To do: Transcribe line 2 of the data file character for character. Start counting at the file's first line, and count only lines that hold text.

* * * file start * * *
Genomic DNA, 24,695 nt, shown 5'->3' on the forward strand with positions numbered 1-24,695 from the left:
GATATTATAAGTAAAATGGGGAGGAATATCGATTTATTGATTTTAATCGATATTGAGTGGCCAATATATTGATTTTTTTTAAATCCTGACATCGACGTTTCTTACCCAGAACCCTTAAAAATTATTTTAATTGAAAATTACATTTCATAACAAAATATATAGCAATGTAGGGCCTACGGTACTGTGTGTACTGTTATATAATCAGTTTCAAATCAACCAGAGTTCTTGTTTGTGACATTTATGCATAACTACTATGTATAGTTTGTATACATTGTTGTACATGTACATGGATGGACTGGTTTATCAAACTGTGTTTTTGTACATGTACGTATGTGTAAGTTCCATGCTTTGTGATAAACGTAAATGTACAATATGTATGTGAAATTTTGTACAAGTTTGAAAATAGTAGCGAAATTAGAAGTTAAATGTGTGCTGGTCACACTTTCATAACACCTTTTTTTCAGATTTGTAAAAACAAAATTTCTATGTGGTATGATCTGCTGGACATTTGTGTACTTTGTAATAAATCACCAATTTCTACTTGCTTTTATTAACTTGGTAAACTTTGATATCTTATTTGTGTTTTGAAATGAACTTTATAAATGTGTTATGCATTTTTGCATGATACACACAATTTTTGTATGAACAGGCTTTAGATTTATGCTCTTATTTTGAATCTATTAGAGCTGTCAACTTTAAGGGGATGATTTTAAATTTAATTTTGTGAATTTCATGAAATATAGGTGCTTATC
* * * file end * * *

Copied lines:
GATATTATAAGTAAAATGGGGAGGAATATCGATTTATTGATTTTAATCGATATTGAGTGGCCAATATATTGATTTTTTTTAAATCCTGACATCGACGTTTCTTACCCAGAACCCTTAAAAATTATTTTAATTGAAAATTACATTTCATAACAAAATATATAGCAATGTAGGGCCTACGGTACTGTGTGTACTGTTATATAATCAGTTTCAAATCAACCAGAGTTCTTGTTTGTGACATTTATGCATAACTACTATGTATAGTTTGTATACATTGTTGTACATGTACATGGATGGACTGGTTTATCAAACTGTGTTTTTGTACATGTACGTATGTGTAAGTTCCATGCTTTGTGATAAACGTAAATGTACAATATGTATGTGAAATTTTGTACAAGTTTGAAAATAGTAGCGAAATTAGAAGTTAAATGTGTGCTGGTCACACTTTCATAACACCTTTTTTTCAGATTTGTAAAAACAAAATTTCTATGTGGTATGATCTGCTGGACATTTGTGTACTTTGTAATAAATCACCAATTTCTACTTGCTTTTATTAACTTGGTAAACTTTGATATCTTATTTGTGTTTTGAAATGAACTTTATAAATGTGTTATGCATTTTTGCATGATACACACAATTTTTGTATGAACAGGCTTTAGATTTATGCTCTTATTTTGAATCTATTAGAGCTGTCAACTTTAAGGGGATGATTTTAAATTTAATTTTGTGAATTTCATGAAATATAGGTGCTTATC